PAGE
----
Generally, my concern during this period was that we weren’t exactly sure when we were going to trigger Article 50 but basically it was going to happen relatively soon. Nothing was being done at that time to properly prepare for the negotiation to come, really, not that I could see as such. Even what was being done wasn’t sufficient, as we found out, in terms of developing policy and putting in place what needed to be put in place.
That was ultimately the thing with Nick and Fi. Yes, they had a lot of power and they ran things in quite a controlling way, as is now well documented. But their biggest failing was that they didn’t actually do anything with that power, at least when it came to the biggest issue of the day in Brexit. The nine months up until the triggering of Article 50 was largely wasted in terms of actually preparing and getting ready. You can argue whether Article 50 was triggered too early or not. In the end, those nine months were quite a lot of time. You could get quite a lot of stuff done in that period, if you’d used it properly, but we didn’t
UKICE: Were there clear substantive differences of approach emerging, even then, between David Davis and the Prime Minister or was it just that David Davis was a bit cut out of the loop?
RR: I don’t think it had yet got onto the big policy issues, although they were starting to rear their heads. We were pretty far behind the curve, to be honest, on where we should’ve been in terms of developing our future relationship type policy. They were still looking at lots of different options at that stage. It was fairly clear from early on what DD would want to see in terms of a more standard FTA style approach. The PM hadn’t taken any decisions and hadn’t really said anything to DD about what she wanted to see yet, so that wasn’t the dividing line.
The fights were much more around stuff like the sequencing of negotiations, which was obviously a big difference. Then things like the implementation period, DD was hostile to that from the start. It took a lot of work to bring him round, to get him on board with that and how it would work. Ultimately, the calling of the election was the thing that really changed it for him because his big concern was he did not want the implementation period to run into the next election. Once she called the election, and did that, he could live with it. So that was the big turning point on that front.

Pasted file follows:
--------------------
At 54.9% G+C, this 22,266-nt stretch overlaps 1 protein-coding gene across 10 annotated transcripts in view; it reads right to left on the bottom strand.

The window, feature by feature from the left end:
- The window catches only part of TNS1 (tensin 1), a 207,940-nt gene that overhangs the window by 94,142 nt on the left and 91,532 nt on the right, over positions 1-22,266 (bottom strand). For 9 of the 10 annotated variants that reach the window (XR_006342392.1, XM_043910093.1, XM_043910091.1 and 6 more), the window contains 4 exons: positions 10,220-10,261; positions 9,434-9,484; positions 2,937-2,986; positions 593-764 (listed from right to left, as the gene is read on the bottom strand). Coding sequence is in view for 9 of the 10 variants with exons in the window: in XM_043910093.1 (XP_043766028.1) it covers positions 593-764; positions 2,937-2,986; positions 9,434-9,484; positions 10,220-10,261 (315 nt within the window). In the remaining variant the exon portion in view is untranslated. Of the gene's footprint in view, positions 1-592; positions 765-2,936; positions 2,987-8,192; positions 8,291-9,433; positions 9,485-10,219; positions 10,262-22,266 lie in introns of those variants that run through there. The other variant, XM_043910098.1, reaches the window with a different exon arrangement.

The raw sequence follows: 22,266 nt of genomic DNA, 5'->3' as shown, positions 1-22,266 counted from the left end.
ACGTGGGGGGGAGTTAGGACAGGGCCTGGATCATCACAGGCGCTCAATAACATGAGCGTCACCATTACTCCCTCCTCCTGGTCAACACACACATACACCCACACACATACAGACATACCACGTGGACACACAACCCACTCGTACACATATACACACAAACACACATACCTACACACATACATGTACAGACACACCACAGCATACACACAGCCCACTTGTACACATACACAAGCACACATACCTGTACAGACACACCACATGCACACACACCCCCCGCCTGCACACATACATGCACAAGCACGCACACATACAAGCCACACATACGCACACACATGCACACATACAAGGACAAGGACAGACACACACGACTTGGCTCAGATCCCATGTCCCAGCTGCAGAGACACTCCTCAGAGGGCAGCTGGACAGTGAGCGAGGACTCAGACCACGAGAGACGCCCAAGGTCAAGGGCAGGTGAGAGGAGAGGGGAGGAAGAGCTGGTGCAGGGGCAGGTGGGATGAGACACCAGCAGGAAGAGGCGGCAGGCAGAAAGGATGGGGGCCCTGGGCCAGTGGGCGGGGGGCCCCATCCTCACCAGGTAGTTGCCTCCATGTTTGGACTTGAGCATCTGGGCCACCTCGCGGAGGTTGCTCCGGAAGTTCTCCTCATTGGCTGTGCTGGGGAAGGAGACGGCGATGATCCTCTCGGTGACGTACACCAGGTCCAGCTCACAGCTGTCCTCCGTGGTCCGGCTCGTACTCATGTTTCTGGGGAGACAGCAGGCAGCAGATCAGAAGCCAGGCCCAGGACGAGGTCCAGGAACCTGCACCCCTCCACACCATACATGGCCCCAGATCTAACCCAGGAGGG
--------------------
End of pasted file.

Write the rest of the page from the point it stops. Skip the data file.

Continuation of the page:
Those were much more the battles, rather than around the Chequers versus an FTA-style approach, which came later.
UKICE: You’ve talked a bit about the lack of EU expertise sitting in DExEU. DExEU also has UKREP reporting into it. They do have EU expertise. Were relations good or bad between DExEU and UKREP in the period that leads up to the resignation of Ivan Rogers in January 2017?
RR: They weren’t great. I don’t think the structure had been worked out. Without wanting to land it all at Ivan’s door, my sense was that he was obviously struggling with the result post-referendum. From what I could see from my post in DExEU, I don’t think he put in place measures to reorganise UKRep to look towards its new role and what it would have to do. There were also difficulties about where it fitted in, under DExEU or the FCO. So that wasn’t really working. I didn’t get the sense that much expertise had been pulled in from UKRep or utilised as well as it should have been at that stage.
I also think Ivan has a way of operating. My personal feeling was, ‘He’s a brilliant guy. He knows more about the EU than, probably, almost anyone else in the civil service at that time.’
But if you were on emails with him, he would often just come back with problems rather than offering any solutions or ideas on the way forward. It’s not that he shouldn’t point out problems, he was entirely right to do that, I think the lack of offering any solutions or options or ways forward alongside that was the real issue. I think that is what really started to grate with some in Number 10 and some of the politicians, that he was becoming more of a roadblock than making headway. That obviously leads to you being cut out of the loop more if you’re doing that.
So that was my sense on how it was going, though of course I can’t claim to have seen the whole picture and know everything that was going on. To me, it didn’t seem to really be working. I don’t know how Ivan perceived it from where he was. I do feel that there was a shift, significantly, in the role and influence of UKRep after Ivan left and Tim Barrow came in.
Tim, I think, was able to reorganise it slightly, get it more situated for its new role, move on a bit from the past, and therefore was much more involved in the discussions. It [UKRep] still played a role more of “this is intelligence gathering, this is what the EU are saying, this is what member states are saying,” rather than necessarily being a driver of policy development. It was certainly much more involved and much more part of the process once Tim took over.